by Chris Bodenner A reader writes: To add to the mushroom closet: My wife was traveling in Mexico at a transition period in her life. She had been accepted into a graduate program to study archaeology, but wasn’t sure if she wanted to go forward with it. While walking with another traveller outside the ruins … Continue reading The Mushroom Closet
by Chris Bodenner A reader writes: I'm happy to see the debut of the (yet-to-be-named?) "Mushrooms Closet." I was an avid reader of "The Cannabis Closet" and bought the book, mostly to show my support. This kind of reality-based dialogue is invaluable for the cause of sanity during this pivotal moment in the drug war. … Continue reading A Journey, Not An Escape, Ctd
by Chris Bodenner A reader writes: Long time reader, first time writer. Forgive the somewhat trite pseudonym, as I’m writing from a dead-drop e-mail account that’s not linked to my real identity. I’m sure you understand, given the somewhat more controversial nature of writing about psychedelic mushrooms than smoking the occasional joint. Like many who … Continue reading A Journey, Not An Escape
by Chris Bodenner
Dish readers are starting to react to their newly-arrived copies of the book, still selling at Blurb.com for only $5.95 (use promo-code DISH for $3 off shipping). One writes:
I'm published! Well, not really, but I just got my copy of The Cannabis Closet today and right there, on page 107, is the story I sent you eight months ago, the one about chronic joint pain. I am continually amazed by the diversity of people and experiences in this book. We really only have one thing in common: we all take pot.
I'm about to go back to the hospital tomorrow, so I need to get some sleep (I can sleep!). I think I'm going to settle in with some junk food (I actually have an appetite!), take my nightly dose of cannabis, and relax with this book (pain free!). There's only one problem: those brownies on the cover look reeeeally delicious …
Reviews of the book, good or bad, are welcome. Another writes:
I love the Cannabis Closet thread. I just received my copy. Now I think you should start a psilocybin thread. I'm sure it's not nearly as widely used as marijuana, but there's plenty of us recreational users out there.
Erowid analyzed marijuana substitutes a few months ago:
In the market now, it is difficult to tell good snake oil from bad snake oil, effective from ineffective, or dangerous from well-known. There are dozens of research chemicals currently available online or in head shops. They are sold as "legal highs", and often, whether implicitly or explicitly, positioned as replacements for a particular illegal drug like psilocybin mushrooms or cocaine. Some contain chemicals brand new to the recreational markets, while others are just caffeine.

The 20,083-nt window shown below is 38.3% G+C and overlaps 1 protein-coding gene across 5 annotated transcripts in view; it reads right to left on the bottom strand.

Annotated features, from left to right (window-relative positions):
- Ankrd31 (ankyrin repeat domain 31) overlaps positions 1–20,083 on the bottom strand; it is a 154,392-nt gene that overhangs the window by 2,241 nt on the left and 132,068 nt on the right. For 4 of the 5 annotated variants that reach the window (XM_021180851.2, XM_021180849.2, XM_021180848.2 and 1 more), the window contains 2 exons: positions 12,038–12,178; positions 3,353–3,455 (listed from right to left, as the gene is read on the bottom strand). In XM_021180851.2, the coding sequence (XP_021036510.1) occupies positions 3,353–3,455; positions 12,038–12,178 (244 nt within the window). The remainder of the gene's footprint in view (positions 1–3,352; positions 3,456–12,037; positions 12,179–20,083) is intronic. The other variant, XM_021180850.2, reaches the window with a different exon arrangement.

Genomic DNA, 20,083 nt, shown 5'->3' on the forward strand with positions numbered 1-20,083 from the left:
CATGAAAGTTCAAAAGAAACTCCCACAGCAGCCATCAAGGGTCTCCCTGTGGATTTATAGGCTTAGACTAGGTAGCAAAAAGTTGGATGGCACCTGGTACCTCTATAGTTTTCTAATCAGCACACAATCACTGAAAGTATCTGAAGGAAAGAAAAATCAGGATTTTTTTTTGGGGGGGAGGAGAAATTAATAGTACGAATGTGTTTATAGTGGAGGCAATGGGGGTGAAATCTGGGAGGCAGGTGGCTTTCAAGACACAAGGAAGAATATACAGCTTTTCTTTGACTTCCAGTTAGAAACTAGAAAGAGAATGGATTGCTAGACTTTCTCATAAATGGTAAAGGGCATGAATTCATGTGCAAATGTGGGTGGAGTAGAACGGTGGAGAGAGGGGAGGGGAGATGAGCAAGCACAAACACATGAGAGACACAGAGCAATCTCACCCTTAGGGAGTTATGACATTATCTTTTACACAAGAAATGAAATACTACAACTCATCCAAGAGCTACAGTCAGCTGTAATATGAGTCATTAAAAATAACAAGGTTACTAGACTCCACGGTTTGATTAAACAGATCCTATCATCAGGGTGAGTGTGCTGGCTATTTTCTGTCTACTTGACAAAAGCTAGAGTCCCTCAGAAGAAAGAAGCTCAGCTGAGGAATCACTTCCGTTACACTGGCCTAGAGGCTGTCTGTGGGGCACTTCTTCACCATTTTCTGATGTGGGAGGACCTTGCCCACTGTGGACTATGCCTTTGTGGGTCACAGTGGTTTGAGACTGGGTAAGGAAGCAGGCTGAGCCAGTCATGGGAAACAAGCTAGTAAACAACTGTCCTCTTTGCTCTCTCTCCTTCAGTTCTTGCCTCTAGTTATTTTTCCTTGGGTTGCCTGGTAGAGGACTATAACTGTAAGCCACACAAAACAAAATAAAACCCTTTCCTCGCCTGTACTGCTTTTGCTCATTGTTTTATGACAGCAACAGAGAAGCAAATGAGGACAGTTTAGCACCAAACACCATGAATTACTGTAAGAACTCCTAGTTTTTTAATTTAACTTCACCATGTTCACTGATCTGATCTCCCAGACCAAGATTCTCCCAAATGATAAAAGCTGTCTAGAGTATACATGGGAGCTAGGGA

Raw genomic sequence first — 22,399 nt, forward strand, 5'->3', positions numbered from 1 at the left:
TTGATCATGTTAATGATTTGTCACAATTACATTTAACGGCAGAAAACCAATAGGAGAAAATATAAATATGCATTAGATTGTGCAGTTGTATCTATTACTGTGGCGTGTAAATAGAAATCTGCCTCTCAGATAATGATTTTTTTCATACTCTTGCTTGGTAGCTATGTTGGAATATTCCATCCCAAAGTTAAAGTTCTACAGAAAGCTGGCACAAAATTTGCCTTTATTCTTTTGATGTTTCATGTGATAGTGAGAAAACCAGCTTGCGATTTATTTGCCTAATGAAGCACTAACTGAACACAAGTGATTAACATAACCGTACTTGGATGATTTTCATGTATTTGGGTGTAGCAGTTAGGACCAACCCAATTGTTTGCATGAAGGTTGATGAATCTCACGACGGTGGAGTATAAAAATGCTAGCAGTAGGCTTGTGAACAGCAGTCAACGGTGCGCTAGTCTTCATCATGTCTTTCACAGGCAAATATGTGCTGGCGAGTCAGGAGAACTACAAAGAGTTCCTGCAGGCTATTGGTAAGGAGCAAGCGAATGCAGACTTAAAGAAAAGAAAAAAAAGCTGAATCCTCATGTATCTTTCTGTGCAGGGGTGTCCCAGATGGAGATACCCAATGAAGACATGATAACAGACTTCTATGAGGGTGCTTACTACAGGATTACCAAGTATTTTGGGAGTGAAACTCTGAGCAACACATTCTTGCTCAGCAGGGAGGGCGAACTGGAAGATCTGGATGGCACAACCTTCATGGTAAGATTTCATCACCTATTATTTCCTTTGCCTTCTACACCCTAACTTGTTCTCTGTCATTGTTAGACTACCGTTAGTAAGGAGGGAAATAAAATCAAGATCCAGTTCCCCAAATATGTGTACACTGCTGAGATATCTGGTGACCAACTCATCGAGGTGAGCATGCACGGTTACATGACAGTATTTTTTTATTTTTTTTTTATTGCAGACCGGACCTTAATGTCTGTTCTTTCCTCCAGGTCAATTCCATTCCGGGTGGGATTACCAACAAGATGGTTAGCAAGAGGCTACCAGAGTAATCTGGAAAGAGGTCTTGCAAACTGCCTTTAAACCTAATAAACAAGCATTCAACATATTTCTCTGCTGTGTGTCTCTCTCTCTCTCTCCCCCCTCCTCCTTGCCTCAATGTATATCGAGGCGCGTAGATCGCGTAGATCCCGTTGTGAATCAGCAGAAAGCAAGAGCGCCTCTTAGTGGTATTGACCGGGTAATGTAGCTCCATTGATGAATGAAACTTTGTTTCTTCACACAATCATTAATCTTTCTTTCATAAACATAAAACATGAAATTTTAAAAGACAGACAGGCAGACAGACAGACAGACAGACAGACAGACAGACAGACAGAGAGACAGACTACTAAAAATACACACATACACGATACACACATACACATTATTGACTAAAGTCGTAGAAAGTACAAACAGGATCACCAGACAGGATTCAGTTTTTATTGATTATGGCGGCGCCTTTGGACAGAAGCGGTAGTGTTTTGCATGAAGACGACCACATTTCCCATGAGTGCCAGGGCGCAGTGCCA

Psilocybin is being studied as a treatment for anxiety in terminally ill patients. Think of it as an introduction to God.
When Bambi met psilocybin: Feed me rainbows from MARCO MORANDI on Vimeo.
Jonah Lehrer on the power of mental states:
The moral is that emotions influence how we process and pay attention to information, and that different kinds of cognitive tasks benefit from different moods. When we're editing our prose, or playing chess, or working through a math problem, we probably benefit from a little melancholy, since that makes us more attentive to details and mistakes. In contrast, when we're trying to come up with an idea for a novel, or have a hit a dead end with our analytical approach to a problem, then maybe we should take a warm shower and relax. The answer is more likely to arrive when we stop thinking about our problem. (It should also be noted, of course, that the same mental states can be induced with drugs, which is why so many artists experiment with benzedrine, marijuana, etc. They self-medicate to achieve the ideal mental state.)
I was talking with a fine artist the other day and he was telling me how blocked he was on a piece, and how he then smoked some pot and everything came together.
In sum, the authors suggest that, because love activates a long-term perspective that elicits global processing, it should also promote creativity and impede analytic thinking. In contrast, inasmuch as sex activates a short-term perspective that elicits local processing, it should also promote analytic thinking and impede creative thinking.
I know this is tangential to this broader argument, but if fucking has made me more analytic, it seems to me to be defeating one of its core purposes.
I have had sex out of love and it's an amazing, wonderful, transformative thing. At its height, it is the most overwhelming thing I have ever experienced. I have also had sex in my life largely as a way to escape this fucking brain in my head, that won't stop constantly analyzing and thinking. I have had sex for these reasons as well – so I can gain a few blissful moments when I do not think at all. The relief of this is indescribable and, for me at least, an element of mental and psychological health.
The latest installment of the ground-breaking study on the effects of psilocybin, aka magic mushrooms, brings more interesting news: The experiment was funded in part by the National Institute on Drug Abuse. The results were published online Tuesday by the Journal of Psychopharmacology. Fourteen months after taking the drug, 64 percent of the volunteers said … Continue reading God’s Medicine